It’s hard to imagine a social movement garnering as much attention as XR. This is a worthy document of how this fuse was lit.
Even when published
In selected cinemas; certificate 16
This should have been a hit. Adapted from a 2010 novel by Deborah Kay Davies, director Harry Wootliff’s serious, enigmatic drama stars Ruth Wilson (fabulous as always) as Kate, a lonely social worker living in Kent. One day, an ex-con (Tom Burke, terrific) with shady hair walks into her office. We only know him by the nickname “Blonde”. And yes, Kate should probably stay away from blond, but that’s not going to happen.
She sorts his paperwork; He invites her to lunch. They end up skipping the sandwich and instead indulging in some shenanigans in the parking lot. Thus begins a toxic relationship like any other, in which Kate falls head over heels in love and struggles to face the truth: that he has bad news and that a boyfriend shouldn’t be stealing his girlfriend’s car.
Wootliff’s film is well acted, and Wilson is particularly good as a woman who hasn’t figured out what this coming of age is all about. The problem is, real things goes nowhere and offers little surprise — and zero suspense — in the storytelling department. Instead, it’s a frustratingly ordinary and annoyingly clunky display that spends most of its time going around in circles. Everything set up and no payout.
better than ever
Disney+; Certificate 9+
Newcomer Rueby Wood stars as Nate Foster, a theater-loving 13-year-old from Pittsburgh, Pennsylvania who dreams of seeing his name in the spotlight. After missing out on starring in the school musical, Nate and his best friend Libby (Aria Brooks) decide to take a trip to New York City.
Why? Because one of her favorite films, Disney’s Lilo & Stitch, gets the Broadway musical treatment, and our boy with the golden voice figures he can cut the open auditions. There’s just one tiny problem: his parents will never let him. Luckily for Nate, mom, dad and brother are away for the weekend – and you can see where this is going.
Based on his own semi-autobiographical novel, writer-director Tim Federle says he’s pitched better than ever to Disney as “Ferris Bueller meets Billy Elliot”. That’s a high bar, and his film boasts neither the comic timing of the former nor the understated magic of the latter. It also seems confused as to whether or not it’s a musical itself. Still, it’s an undeniably charming endeavor that offers important themes, a promising young lead, and a winning turn from Lisa Kudrow as Nate’s estranged actress aunt. Worth seeing.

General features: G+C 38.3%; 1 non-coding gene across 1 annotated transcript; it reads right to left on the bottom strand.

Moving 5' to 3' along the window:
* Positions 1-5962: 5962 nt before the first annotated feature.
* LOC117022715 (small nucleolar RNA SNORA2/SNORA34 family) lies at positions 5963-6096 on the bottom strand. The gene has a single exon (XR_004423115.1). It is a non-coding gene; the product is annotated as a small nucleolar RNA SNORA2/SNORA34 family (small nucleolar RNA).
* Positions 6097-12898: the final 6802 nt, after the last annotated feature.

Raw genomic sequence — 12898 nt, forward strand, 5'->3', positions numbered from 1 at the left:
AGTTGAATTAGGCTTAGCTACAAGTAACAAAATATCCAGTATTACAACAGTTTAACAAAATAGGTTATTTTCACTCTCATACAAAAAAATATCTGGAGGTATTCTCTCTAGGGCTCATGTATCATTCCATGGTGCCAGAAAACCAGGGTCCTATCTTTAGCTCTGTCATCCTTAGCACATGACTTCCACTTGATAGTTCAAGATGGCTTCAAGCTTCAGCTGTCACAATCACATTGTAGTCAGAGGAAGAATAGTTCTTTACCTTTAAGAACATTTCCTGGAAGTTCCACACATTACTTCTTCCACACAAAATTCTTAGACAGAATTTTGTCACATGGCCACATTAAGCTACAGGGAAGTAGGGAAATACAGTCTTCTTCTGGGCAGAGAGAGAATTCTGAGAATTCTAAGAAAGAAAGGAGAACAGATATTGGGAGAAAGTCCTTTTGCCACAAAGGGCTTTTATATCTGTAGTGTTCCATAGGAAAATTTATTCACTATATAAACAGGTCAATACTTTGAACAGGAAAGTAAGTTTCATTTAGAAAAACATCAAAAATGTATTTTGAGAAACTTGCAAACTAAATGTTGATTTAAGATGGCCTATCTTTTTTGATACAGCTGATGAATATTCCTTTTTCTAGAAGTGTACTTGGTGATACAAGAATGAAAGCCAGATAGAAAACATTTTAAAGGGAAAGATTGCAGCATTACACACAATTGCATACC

The Bad Boys
In the cinema; Certificate G
Based on the multi-million selling children’s books by Aaron Blabey, DreamWorks Animation’s latest work starts off well, but eventually loses track of itself.
In a world inhabited by humans and anthropomorphic animals, a group of criminals known as “The Bad Guys” try to keep things exciting. Mr. Wolf (voiced by Sam Rockwell) is their leader. Awkwafina is Mrs. Tarantula (the hacker); Anthony Ramos is Mr. Piranha (the muscle), and so on and so forth. After a major heist goes awry, the boys face a serious prison sentence. But they might have a way out if they agree to a social experiment about — wait for it — being good guys for a change. Chaos ensues.
There’s a bang from Quentin Tarantino from the opening segment, a breathless and brilliantly orchestrated heist sequence in which screenwriters Etan Cohen (no, not that one) and Hilary Winston use up all their best punch lines. After that, The Bad Boys slips on a banana peel and gets tangled up in one too many formulaic subplots. The jokes fizzle out, the fun dies down, and Ocean’s Eleven gags are left out. It’s a shame really because that intro is dynamite. A crushing defeat wrenched from the jaws of victory.
By Chris Wasser
https://www.independent.ie/entertainment/movies/movie-reviews/rebellion-review-warts-and-all-documentary-exposes-the-eco-warrior-movement-41510837.html Rebellion Review: Warts-and-all documentary exposes the eco-warrior movement